As they fled to a nearby hospital, doctors explained that they could not go any further. Igor and his family decided to stay at the hospital.“Soup was given once a day, and the adults bore down, but my grandson needed his own special diet. He needs milk powder and porridge. During the month we spent in the hospital, we were forced to procure necessities to save the lives of our family members. Water, in particular, is a precious resource. We drained cooling water for heating and used water for firefighting that was filled with garbage. Even sewage from puddles was filtered and converted into drinking water. Food was cooked in improvised fireplaces made from a collection of sidewalk bricks.”“The hospital was bombarded intermittently. One day, just as my family descended to the basement shelter while cooking, a 120mm mortar hit the fireplace. Two people nearby were killed instantly and one had one of his legs blown off. We carried him to the surgery wing and responded, but were unable to save him. He was bleeding profusely.”
The hospital had no anesthetics or antibiotics. The wounded had to have the area amputated, even for the slightest scratch, and surgery was performed without anesthesia. The fighting continued to escalate.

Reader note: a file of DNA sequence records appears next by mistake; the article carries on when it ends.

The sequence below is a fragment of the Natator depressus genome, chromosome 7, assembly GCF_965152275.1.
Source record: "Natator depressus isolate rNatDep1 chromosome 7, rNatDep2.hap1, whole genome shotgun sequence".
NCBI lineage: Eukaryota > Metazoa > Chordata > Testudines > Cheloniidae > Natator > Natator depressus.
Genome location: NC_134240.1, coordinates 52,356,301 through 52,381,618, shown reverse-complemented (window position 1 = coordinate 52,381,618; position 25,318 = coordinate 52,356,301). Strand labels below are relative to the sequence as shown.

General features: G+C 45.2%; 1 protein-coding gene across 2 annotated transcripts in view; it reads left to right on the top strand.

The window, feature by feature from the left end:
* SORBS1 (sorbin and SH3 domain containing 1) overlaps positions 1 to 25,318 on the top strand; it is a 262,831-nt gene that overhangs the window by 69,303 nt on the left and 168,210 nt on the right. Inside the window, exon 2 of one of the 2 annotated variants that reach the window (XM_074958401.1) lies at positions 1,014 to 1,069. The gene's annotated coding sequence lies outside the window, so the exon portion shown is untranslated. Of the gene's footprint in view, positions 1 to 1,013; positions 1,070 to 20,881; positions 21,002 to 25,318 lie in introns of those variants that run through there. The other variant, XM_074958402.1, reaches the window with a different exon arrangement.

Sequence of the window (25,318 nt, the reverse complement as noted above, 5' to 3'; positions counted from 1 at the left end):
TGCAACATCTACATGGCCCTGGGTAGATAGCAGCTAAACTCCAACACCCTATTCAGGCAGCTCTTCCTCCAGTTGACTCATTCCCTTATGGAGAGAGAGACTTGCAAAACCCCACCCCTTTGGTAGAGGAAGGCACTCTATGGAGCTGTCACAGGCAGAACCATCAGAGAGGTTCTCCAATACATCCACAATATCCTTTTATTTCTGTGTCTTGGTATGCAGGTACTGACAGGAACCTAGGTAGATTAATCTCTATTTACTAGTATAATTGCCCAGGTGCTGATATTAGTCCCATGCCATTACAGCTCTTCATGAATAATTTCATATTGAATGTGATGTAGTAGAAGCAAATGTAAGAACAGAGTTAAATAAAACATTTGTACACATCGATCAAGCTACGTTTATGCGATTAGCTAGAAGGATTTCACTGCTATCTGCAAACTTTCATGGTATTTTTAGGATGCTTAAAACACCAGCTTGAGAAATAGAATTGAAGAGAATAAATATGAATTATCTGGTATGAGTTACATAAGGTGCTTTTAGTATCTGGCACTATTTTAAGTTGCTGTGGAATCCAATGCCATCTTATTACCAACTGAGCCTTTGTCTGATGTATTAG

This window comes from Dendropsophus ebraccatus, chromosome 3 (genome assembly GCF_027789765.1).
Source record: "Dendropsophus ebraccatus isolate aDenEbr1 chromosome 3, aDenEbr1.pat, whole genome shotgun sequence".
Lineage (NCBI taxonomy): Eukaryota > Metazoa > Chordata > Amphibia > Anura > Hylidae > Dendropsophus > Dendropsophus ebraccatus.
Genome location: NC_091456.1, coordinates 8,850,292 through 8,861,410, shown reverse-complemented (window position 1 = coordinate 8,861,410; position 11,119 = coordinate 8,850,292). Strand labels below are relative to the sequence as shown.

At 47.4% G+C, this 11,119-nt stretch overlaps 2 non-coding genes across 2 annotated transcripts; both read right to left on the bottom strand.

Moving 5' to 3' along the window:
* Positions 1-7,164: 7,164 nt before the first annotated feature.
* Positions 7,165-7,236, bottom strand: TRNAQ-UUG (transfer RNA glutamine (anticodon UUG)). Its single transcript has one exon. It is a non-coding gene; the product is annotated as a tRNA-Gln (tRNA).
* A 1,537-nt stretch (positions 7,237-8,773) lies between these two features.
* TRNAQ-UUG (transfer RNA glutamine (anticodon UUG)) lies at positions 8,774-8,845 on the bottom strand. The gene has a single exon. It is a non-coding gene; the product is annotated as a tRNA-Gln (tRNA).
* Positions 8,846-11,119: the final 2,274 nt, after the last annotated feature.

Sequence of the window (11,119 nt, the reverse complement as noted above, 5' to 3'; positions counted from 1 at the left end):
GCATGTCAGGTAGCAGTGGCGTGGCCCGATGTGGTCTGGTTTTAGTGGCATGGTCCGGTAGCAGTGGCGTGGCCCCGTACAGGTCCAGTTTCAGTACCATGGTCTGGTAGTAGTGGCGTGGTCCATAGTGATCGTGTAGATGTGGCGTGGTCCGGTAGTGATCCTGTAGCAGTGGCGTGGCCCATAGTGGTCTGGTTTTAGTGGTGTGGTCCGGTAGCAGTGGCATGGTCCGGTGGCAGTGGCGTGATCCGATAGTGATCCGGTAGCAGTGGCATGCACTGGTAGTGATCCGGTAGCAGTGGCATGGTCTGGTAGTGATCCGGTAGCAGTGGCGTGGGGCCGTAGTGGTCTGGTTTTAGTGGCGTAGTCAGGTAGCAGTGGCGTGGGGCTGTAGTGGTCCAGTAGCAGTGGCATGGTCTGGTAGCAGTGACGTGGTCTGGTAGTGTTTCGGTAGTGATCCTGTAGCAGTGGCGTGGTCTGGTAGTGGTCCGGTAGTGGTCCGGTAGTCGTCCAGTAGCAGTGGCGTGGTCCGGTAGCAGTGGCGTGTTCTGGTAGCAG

“Even on the hospital grounds, there were clashes between Russian troops and the Azov regiment. We risked our lives to get food and water. At one point, we heard a radio call. We hear a voice ordering us to bombard the surgical ward with tanks and artillery and to create a transport corridor in the building. It was a Russian reconnaissance unit.”
“I knew that if they found out that I was listening to the radio, I would be shot or taken prisoner. I quickly pretended to look for doctors. I shouted out the names of the doctors. When the Russian soldiers heard my voice, they would order me to come slowly with my hands raised.”
Igor was physically examined and interrogated. Once the Russian soldiers confirmed that he had no weapons, they allowed him to go in search of diapers, water, powdered milk, and other necessities for the infant.
“There is a sniper from the Azov regiment in the building across the street pointing his muzzle in my direction. The sniper opened fire on the Russian scouts. Luckily, I was unharmed. Soon the hospital was destroyed by gunfire, and the doctors, nurses, and patients who were operating on me were killed.”
In Part 2, we will continue with the story of Mariupol
residents’ desperate attempts to escape from the mines, where they were searched down to their underwear.